The Broadening of Broadcast

Convention covers transmission via broadcast cable, the Internet, satellite, and Wi-Fi

2 August 2010

The 45 000 people attending the International Broadcasting Convention (IBC2010) in Amsterdam from 9 to 14 September will have more than just broadcasting in mind. Distributing information and entertainment electronically is no longer just a matter of producing it and putting it on the airwaves. Today it can involve transmission via broadcast cable, the Internet, satellite, cellphone networks, Wi-Fi, and more. And the audience might be using not only traditional radio and TV receivers but also laptop computers, mobile phones, tablet computers, media players, and other devices, or watching digitally transmitted programs in movie theaters.

The IEEE Broadcast Technology Society (BTS) is heavily involved in the conference. It's not simply an IBC sponsor but a co-owner, along with the International Association of Broadcasting Manufacturers, the Institution of Engineering and Technology, the Royal Television Society, the Society of Cable Telecommunication Engineers, and the Society of Motion Picture and Television Engineers.

More than 1300 exhibitors are expected, occupying almost 40 000 square meters.

"Some who attend are looking to do more than just kick the tires of new electronics gear," says William Hayes, a senior member and the Broadcast Technology Society's president. Those attendees also want to "learn how to better apply technologies and how some of the new stuff on display can be used in their operations."

For them, ever since IBC's inception in 1967, there has been "a small conference attached to the large exhibition," says Mike Bennett, the IEEE society's representative on IBC's board. That conference comprises five days of technical, business, and content-creation sessions, including one day devoted to 3-D technology and programming, and another day largely dedicated to sports broadcasting including 3-D, Internet broadcasting, and a look at how some new technologies for sportscasting were used at the Olympics, the World Cup, and recent NASCAR races. Sessions also are devoted to ways broadcasters can gain added value from Web sites and social media, and developments in digital cinema.

Exhibitors and presenters get access to IBC's 1700-seat Big Screen Experience, a state-of-the art 3-D digital theater that's re-equipped each year with the latest gear for the convention. Living up to its name, the New Technology Campus has previously shown the first live-by-satellite and international fiber-optic broadcasts, virtual objects that can be felt, adaptive content changeable by the audience, and other innovations.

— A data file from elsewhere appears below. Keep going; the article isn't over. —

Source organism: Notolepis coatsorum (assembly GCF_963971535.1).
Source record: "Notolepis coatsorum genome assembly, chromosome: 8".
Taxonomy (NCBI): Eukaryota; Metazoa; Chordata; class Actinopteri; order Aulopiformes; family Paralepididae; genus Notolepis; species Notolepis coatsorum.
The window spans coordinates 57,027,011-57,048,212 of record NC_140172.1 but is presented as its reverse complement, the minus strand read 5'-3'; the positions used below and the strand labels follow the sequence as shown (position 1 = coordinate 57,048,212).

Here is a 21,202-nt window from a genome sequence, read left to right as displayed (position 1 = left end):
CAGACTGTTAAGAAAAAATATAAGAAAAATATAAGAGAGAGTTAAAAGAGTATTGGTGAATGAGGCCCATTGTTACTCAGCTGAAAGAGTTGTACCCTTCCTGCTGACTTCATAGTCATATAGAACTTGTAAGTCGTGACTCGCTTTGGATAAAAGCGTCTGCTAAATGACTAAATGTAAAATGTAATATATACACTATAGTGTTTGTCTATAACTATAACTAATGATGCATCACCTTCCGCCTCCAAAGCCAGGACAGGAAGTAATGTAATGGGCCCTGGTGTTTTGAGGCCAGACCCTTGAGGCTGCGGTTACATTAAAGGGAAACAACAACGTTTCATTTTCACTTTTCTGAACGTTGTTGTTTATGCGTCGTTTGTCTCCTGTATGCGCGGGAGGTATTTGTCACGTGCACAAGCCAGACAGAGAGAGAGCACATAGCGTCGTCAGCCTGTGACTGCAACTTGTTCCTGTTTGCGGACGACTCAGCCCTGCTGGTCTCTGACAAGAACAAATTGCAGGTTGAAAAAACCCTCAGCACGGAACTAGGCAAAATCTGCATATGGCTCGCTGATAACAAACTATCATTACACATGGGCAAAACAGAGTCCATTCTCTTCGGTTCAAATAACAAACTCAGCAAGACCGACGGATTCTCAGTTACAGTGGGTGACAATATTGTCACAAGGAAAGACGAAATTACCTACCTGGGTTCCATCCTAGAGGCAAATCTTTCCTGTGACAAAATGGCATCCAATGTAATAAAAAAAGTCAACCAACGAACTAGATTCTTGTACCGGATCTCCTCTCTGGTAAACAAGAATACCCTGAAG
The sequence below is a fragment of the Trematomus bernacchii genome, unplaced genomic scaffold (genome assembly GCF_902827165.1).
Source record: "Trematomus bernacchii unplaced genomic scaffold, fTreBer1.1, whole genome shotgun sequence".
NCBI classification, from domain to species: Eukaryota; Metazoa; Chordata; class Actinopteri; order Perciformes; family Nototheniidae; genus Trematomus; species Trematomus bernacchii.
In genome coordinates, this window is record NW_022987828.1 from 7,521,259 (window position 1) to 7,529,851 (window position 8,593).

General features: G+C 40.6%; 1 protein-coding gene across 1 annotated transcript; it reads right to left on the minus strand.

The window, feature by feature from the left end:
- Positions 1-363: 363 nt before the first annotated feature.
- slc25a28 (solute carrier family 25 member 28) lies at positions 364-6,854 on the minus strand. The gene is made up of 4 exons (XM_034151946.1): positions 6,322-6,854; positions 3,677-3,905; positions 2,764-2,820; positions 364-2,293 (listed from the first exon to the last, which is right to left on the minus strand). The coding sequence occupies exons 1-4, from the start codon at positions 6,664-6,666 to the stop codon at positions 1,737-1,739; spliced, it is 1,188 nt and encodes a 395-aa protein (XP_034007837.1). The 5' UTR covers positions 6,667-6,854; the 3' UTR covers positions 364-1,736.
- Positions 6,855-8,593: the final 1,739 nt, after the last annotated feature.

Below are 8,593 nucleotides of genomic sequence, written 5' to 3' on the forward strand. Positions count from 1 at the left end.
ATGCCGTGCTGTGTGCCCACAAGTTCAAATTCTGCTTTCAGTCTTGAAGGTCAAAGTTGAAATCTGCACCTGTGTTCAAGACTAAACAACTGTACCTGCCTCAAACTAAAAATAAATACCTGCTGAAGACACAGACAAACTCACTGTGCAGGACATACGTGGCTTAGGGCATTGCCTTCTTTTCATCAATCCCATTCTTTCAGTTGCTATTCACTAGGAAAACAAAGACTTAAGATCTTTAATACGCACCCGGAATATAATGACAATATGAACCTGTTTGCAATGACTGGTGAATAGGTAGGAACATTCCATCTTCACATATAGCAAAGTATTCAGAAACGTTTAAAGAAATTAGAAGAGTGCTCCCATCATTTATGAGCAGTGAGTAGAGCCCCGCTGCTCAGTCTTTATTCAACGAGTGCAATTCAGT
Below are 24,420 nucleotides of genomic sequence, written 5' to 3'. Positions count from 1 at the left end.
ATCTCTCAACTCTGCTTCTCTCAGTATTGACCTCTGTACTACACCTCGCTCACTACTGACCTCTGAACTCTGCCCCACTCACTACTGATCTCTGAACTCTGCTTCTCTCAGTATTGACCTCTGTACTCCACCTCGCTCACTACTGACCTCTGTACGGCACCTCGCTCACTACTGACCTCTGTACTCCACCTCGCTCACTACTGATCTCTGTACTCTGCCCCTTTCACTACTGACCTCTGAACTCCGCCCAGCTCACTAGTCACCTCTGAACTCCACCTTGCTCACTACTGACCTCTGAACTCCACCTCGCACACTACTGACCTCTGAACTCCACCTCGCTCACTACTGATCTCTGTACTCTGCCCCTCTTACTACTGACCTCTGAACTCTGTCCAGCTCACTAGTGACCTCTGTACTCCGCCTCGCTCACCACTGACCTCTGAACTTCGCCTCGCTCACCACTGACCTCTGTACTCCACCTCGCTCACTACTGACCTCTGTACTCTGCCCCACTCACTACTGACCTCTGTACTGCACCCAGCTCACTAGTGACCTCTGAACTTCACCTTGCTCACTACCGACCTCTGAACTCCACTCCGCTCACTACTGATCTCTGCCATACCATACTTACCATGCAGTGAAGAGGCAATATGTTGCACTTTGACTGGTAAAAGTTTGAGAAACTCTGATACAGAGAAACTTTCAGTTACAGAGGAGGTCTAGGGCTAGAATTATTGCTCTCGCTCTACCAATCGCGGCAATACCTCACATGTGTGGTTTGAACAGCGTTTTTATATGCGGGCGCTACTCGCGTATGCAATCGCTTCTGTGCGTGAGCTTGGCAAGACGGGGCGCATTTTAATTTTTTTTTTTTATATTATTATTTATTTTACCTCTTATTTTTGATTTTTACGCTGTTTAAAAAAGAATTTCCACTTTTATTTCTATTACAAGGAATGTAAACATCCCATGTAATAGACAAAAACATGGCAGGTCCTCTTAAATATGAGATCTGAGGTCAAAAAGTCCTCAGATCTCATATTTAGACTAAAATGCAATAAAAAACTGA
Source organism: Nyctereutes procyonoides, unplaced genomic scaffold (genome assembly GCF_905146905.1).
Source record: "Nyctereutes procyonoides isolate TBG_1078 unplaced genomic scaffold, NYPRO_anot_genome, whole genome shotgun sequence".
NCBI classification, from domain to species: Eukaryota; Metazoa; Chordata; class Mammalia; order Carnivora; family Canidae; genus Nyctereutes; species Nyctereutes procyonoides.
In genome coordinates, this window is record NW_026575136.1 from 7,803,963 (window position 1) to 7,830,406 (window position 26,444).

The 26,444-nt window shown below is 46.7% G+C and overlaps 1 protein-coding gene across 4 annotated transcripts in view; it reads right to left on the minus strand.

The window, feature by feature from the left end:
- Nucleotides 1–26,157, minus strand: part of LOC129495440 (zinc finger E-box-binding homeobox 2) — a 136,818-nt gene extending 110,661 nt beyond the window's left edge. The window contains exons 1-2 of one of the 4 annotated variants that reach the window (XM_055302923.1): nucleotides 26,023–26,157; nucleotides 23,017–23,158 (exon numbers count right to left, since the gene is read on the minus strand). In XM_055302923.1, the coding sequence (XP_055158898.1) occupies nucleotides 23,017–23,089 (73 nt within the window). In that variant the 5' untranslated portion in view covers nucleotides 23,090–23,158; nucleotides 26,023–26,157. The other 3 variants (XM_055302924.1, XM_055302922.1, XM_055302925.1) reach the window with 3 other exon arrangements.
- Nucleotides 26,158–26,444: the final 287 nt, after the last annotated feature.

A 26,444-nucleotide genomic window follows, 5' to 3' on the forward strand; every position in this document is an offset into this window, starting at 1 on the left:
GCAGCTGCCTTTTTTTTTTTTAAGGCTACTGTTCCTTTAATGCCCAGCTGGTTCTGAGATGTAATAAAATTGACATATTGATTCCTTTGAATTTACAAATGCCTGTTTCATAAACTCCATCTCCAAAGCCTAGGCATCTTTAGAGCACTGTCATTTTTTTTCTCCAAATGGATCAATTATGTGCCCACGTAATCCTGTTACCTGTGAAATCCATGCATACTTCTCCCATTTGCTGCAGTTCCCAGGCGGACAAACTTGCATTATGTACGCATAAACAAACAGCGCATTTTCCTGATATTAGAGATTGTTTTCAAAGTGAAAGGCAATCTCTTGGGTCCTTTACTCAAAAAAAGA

Plans call for a Production Village section in one exhibit hall to offer experience and training with cutting-edge cameras as well as a Postproduction Training Zone with sessions on digital-media creation, 3-D work, and digital video. Also planned are three days of media training workshops on digital SLR cameras and on postproduction software from Adobe, Apple, and Avid, as well as a new, two-day Level 1 certification training and exam course for Apple Final Cut Pro 7. This year's three-hour IEEE-BTS tutorial is "3-D TV: Content, Systems, and Visual Perception."

New this year is a Connected World Zone, devoted to distribution technologies beyond traditional broadcast, including Internet-protocol television, mobile TV, and digital signage. The Connected World Hub area is designed to house seminars and presentations about the convergence of consumer electronics devices and IP connectivity and how that is likely to affect business models. And a Connected Home of the Future area is expected to showcase the latest viewing devices including computer tablets, game consoles, smartphones, and portable media players.

"People in their 20s no longer sit in front of a TV to watch a program. They may watch it online and at the same time share comments on the program via social networks such as Twitter," says Bennett, an IEEE senior member. "And a surprising number of hi-def productions are made with off-the-shelf products such as digital SLRs, which have become very good and are far less expensive than professional gear."

For broadcasters, staying on top of progress through events such as IBC is more important than ever, Hayes says. "It used to be that you wrote a big check for a piece of equipment and then used it for 10 years or so," he says. "Now you still write the big check, but you update your equipment more often. You have to be constantly aware that the equipment is aging, what updates are needed, how you train people in the new tech—and still keep the place running.

"IBC is an outstanding place to get a really good overview of today's and tomorrow's technologies, because it's owned by industry organizations, focuses on industry trends, and looks very much ahead on how to apply the technologies within the industry."

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